A decade ago, office refurbishments in Manchester generally involved simple redecoration, basic improvements to common areas and taking a formulaic approach rather than embracing any real design innovation. Projects were largely limited to the city centre and offered rents approximately 30 per cent lower than those for Grade A space.
The picture today is very different. Geographically, refurbished offices are more broadly located and, in particular, have increased their presence in fringe areas such as the Northern Quarter, Ancoats and Knott Mill. This is in direct response to rising rents in core areas and the ever-increasing scale of the city.
Today’s occupiers want originality. As such, landlords are taking a more bespoke approach to creating a refurbishment which is in keeping with both the property and its target market. Manchester’s rich heritage means some buildings have great character which can be drawn upon and enhanced, while others still offer a more traditional approach. The strength of demand means there is an ample market for both.
A traditional base of professional and financial firms continues to occupy Manchester’s refurbished office space, along with a growing number of ‘new’ industries – both younger companies and those with a more youthful employee base. The rental gap between refurbished and top Grade A offices has narrowed to around 15-20 per cent but refurbished space still offers an affordable option, while the stripped back, creative fit-outs available can help companies appeal to new generations.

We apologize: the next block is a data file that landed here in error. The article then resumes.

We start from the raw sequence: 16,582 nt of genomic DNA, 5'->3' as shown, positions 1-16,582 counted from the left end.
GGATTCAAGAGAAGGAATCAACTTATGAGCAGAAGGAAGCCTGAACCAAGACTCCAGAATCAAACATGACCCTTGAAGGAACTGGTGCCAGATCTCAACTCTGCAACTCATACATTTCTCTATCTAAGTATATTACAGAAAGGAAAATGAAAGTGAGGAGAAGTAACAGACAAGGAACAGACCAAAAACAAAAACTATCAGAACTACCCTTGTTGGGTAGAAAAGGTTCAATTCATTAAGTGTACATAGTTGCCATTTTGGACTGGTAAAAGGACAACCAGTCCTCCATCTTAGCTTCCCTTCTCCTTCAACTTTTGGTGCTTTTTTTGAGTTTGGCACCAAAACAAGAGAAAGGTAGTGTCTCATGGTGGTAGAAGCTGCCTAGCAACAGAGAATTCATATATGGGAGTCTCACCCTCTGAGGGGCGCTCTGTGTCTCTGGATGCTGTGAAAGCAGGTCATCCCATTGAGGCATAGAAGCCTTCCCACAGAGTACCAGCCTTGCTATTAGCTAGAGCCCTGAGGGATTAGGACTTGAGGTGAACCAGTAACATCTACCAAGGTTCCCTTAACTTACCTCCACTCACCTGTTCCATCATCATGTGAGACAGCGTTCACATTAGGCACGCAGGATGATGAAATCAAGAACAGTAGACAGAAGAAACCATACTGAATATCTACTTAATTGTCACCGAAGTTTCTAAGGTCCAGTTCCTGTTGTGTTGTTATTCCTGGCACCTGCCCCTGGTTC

For landlords, delivering a high-quality refurbishment is a long-term property investment, creating rental growth opportunities in the short term and boosting sale value in the longer term. Aviva’s £20 million refurbishment of 11 Portland Street (pictured) is a prime example, with 20,000 sq ft and 13,500 sq ft lettings completed on the back of this. Similarly, AEW is nearing the completion of a major refurbishment at 101 Barbirolli Square, which has generated a spike in occupier interest.
Savills research estimates that 38 per cent of the total speculative office space being delivered in UK regional cities over the next three years will be in the form of refurbishments. At a time when commercial property returns will be income led, comprehensive refurbishments of secondary space will enable landlords to maximise rental income, attract higher tenant covenants and ultimately enhance the capital value and longevity of the asset.
Manchester’s strong economic outlook, tight occupational market, rising office rents and growing migration from sub-regional centres to the city core mean those investing in the delivery of high-quality refurbished office stock now could well see their decision prove fruitful in the coming years.